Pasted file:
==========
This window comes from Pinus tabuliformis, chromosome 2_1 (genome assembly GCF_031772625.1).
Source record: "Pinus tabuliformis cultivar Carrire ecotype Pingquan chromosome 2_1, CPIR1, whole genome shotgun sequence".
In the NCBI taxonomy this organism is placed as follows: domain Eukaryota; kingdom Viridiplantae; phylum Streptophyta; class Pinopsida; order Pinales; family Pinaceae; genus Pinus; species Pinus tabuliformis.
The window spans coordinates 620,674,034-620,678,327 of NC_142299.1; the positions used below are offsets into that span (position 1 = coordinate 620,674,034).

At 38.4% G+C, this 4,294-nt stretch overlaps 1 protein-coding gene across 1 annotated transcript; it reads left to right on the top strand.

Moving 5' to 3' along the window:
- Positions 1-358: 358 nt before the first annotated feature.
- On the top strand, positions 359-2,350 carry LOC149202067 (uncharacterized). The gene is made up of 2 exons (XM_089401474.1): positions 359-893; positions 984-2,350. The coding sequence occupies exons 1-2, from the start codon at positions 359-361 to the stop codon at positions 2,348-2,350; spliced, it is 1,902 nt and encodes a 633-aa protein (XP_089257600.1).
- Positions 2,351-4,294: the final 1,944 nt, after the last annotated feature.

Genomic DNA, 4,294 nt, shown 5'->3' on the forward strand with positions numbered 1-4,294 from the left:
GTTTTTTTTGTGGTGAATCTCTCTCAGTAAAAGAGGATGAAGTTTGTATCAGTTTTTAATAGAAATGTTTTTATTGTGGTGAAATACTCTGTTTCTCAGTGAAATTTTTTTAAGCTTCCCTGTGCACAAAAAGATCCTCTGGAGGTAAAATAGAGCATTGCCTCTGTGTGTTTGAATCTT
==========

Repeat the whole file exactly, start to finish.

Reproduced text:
This window comes from Pinus tabuliformis, chromosome 2_1 (genome assembly GCF_031772625.1).
Source record: "Pinus tabuliformis cultivar Carrire ecotype Pingquan chromosome 2_1, CPIR1, whole genome shotgun sequence".
In the NCBI taxonomy this organism is placed as follows: domain Eukaryota; kingdom Viridiplantae; phylum Streptophyta; class Pinopsida; order Pinales; family Pinaceae; genus Pinus; species Pinus tabuliformis.
The window spans coordinates 620,674,034-620,678,327 of NC_142299.1; the positions used below are offsets into that span (position 1 = coordinate 620,674,034).

At 38.4% G+C, this 4,294-nt stretch overlaps 1 protein-coding gene across 1 annotated transcript; it reads left to right on the top strand.

Moving 5' to 3' along the window:
- Positions 1-358: 358 nt before the first annotated feature.
- On the top strand, positions 359-2,350 carry LOC149202067 (uncharacterized). The gene is made up of 2 exons (XM_089401474.1): positions 359-893; positions 984-2,350. The coding sequence occupies exons 1-2, from the start codon at positions 359-361 to the stop codon at positions 2,348-2,350; spliced, it is 1,902 nt and encodes a 633-aa protein (XP_089257600.1).
- Positions 2,351-4,294: the final 1,944 nt, after the last annotated feature.

Genomic DNA, 4,294 nt, shown 5'->3' on the forward strand with positions numbered 1-4,294 from the left:
GTTTTTTTTGTGGTGAATCTCTCTCAGTAAAAGAGGATGAAGTTTGTATCAGTTTTTAATAGAAATGTTTTTATTGTGGTGAAATACTCTGTTTCTCAGTGAAATTTTTTTAAGCTTCCCTGTGCACAAAAAGATCCTCTGGAGGTAAAATAGAGCATTGCCTCTGTGTGTTTGAATCTT